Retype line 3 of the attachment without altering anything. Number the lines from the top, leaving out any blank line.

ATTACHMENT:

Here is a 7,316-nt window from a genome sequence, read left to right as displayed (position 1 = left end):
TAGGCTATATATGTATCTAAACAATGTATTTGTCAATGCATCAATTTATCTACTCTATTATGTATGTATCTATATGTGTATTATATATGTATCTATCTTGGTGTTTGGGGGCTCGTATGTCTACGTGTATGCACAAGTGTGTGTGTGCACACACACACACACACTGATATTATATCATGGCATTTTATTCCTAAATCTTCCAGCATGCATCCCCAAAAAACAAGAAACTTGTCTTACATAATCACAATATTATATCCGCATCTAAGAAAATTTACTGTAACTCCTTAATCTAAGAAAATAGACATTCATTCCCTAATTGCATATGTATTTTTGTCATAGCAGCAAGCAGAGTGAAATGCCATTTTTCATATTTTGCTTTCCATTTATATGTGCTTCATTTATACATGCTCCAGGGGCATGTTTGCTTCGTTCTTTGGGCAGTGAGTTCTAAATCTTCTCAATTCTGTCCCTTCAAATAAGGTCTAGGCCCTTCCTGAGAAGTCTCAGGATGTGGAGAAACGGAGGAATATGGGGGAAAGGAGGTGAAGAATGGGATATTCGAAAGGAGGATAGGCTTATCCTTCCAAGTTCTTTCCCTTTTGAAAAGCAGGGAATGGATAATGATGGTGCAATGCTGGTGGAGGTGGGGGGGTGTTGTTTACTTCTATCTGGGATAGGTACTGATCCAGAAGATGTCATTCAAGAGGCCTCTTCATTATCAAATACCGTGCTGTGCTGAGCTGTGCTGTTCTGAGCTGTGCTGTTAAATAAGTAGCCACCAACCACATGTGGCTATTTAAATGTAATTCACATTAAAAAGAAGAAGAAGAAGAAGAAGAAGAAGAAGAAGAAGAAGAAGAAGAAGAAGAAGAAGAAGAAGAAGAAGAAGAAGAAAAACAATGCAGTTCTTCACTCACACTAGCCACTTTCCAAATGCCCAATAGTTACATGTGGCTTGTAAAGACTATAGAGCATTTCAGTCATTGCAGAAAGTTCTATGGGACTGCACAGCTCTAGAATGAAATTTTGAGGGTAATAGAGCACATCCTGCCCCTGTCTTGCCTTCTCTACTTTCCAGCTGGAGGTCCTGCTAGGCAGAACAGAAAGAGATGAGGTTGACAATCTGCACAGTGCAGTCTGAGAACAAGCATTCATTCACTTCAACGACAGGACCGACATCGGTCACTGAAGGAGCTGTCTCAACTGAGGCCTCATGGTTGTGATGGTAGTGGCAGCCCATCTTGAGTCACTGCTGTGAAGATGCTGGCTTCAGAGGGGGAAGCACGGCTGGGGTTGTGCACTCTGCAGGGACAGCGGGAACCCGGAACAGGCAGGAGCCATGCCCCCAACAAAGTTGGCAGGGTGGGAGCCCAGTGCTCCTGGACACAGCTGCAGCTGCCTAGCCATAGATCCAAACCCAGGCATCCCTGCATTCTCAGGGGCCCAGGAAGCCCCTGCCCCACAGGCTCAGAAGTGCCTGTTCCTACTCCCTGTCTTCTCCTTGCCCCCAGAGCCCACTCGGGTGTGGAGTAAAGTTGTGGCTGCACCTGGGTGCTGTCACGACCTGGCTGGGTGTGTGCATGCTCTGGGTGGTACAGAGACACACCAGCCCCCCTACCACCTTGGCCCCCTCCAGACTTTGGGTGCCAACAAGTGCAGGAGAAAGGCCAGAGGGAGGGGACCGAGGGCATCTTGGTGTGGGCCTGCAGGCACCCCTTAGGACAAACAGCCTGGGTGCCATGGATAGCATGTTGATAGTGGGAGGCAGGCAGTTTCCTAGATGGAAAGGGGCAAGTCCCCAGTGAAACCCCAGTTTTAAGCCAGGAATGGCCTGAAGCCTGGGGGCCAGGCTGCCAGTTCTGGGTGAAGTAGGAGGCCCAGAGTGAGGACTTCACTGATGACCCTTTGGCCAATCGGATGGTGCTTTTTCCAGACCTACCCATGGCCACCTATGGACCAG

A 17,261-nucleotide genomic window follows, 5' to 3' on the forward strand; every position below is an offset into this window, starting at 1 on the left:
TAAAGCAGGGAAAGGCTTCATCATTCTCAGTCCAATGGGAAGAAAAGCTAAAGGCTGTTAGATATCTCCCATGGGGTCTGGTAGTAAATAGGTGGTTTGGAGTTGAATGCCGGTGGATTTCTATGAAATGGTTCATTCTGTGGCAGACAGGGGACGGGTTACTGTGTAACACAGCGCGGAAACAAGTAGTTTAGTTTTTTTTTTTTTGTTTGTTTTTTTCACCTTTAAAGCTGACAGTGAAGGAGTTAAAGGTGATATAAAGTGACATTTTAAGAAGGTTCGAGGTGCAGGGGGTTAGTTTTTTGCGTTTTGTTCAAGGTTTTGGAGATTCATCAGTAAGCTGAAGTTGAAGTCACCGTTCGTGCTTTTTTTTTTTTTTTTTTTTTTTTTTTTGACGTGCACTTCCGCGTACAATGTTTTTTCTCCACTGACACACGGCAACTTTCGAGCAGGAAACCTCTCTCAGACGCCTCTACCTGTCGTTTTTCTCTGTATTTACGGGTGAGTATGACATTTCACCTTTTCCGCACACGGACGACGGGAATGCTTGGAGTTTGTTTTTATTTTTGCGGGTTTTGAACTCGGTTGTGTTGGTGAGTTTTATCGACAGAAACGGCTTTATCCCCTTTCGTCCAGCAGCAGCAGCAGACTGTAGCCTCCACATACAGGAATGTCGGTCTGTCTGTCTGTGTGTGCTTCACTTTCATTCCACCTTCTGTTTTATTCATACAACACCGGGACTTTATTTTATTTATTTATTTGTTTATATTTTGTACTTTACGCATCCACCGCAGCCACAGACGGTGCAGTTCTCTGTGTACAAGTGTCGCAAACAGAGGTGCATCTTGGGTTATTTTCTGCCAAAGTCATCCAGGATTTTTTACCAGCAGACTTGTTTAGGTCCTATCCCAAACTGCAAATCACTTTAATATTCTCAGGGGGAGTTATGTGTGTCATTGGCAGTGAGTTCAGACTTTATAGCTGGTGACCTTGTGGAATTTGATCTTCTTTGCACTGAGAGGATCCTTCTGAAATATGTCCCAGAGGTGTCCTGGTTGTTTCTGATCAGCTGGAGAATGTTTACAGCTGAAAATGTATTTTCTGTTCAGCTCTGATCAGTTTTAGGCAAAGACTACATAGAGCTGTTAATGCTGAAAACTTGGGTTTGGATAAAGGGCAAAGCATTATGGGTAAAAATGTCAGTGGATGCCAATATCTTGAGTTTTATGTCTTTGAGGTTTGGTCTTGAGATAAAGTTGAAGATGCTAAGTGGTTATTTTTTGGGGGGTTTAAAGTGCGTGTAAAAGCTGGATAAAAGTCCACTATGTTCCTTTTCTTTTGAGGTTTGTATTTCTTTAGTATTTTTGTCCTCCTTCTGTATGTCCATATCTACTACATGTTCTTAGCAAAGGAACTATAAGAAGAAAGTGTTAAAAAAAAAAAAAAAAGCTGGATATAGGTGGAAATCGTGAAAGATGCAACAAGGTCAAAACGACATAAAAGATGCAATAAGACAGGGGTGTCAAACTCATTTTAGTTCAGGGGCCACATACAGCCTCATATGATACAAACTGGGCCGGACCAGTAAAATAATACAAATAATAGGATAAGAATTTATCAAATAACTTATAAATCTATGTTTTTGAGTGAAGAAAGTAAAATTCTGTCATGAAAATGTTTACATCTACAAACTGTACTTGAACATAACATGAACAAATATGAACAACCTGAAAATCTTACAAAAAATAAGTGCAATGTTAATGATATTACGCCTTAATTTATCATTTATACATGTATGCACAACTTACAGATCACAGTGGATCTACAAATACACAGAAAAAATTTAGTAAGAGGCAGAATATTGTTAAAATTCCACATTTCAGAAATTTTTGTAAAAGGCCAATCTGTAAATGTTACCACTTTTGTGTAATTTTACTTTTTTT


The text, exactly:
A 17,261-nucleotide genomic window follows, 5' to 3' on the forward strand; every position below is an offset into this window, starting at 1 on the left: